Setting the tone: Commercial industry was able to work through pandemic, but faced its own distinctive challenges

We’re all in this together.

Or so we’re all told in — excuse, perhaps, some hyperbole from longtime executive producer Sarah Schatzinger — every single commercial that has aired during the pandemic.

Schatzinger, who has filmed television commercials and done advertising work for local, national and even global companies such as Comcast, said there are two things to know about what occurred over the past year and a half with commercials:

They never stopped being made, as work on films and other visual media might have. And, although the show went on throughout the shutdowns, being creative with commercials was never more difficult to do.

The spread of a deadly virus didn’t exactly lend itself to catchy jingles or quotable humor.

“There was a hard balance of, when was it too soon to do something more lighthearted?” Schatzinger said. “It’s not something you could make light of, because it wasn’t a light subject, it was very heavy. But, from a brand perspective, you also needed to differentiate yourself. So, it was a tough spot to be in from a creative point of view.”

Companies had to ask themselves: What kind of message do we want to put out there during such a dreary time?

Well, that’s where the “all in this together” comes in. Understandably, companies wanted to come across as compassionate over clever.

Some of the companies Sarah Schatzinger has filmed television commercials for.

Given that, Schatzinger said, as an executive producer, she had a difficult time steering creative teams from a strategic point of view.

“Because, honestly, the audience got tired of hearing about COVID,” she said. “We all got to a point where we didn’t want to see yet another commercial about all of us bonding together and being in this together. I think we all wanted to be done with that.”

Schatzinger’s own experience with commercials includes a couple of Super Bowl ad spots for Princeton-based CURE Auto Insurance. Those commercials — which involved months of planning in advance and many hours of scouting talent and locations, as well as hiring film crews — were  recognized with several accolades from advertising organizations.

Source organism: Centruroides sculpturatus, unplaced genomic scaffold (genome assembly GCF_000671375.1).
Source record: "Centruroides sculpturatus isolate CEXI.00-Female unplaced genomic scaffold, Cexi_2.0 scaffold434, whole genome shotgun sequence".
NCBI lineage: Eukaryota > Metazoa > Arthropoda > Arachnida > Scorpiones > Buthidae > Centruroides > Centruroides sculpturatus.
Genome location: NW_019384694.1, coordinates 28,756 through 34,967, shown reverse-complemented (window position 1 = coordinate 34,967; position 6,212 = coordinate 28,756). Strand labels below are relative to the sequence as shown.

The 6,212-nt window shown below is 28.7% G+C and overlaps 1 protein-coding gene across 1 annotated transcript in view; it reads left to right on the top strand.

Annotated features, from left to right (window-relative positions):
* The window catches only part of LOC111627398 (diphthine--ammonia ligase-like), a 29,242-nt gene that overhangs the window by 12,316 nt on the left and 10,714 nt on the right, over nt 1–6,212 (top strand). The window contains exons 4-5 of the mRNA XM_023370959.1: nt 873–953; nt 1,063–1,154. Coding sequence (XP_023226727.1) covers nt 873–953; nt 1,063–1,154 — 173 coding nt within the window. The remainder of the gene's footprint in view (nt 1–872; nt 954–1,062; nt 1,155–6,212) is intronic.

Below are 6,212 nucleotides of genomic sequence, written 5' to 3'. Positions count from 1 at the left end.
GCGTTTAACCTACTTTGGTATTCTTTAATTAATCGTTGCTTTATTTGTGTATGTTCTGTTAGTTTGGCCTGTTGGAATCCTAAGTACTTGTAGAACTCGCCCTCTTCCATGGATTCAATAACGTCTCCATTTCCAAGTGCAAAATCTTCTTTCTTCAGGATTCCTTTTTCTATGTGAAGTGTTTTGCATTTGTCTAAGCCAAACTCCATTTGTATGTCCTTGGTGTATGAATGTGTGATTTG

More than that, Schatzinger said she hoped the whole humor-shaped campaign just made someone chuckle.

“That’s what I’d like to get back to post-COVID — something fun, clever and uplifting,” she said. “I love fresh, creative concepts that make everyone smile.”

Schatzinger is fond of this medium for the challenge that it presents: That is, getting your point across and doing something memorable within just 30 seconds or less.

Commercial-making has also proven to be a resilient area of the film and media sector during the pandemic, even if Schatzinger said the industry had to figure out ways of safely operating by making new accommodations where they were needed.

“Everyone in the industry worked closely on that in a way that created a sense of community,” she said. “People in this industry are really good at that. There’s a real sense of camaraderie.”

Another way of putting it?

They were all in it together.

Conversation Starter

Reach Sarah Schatzinger at: or call 609-980-8380.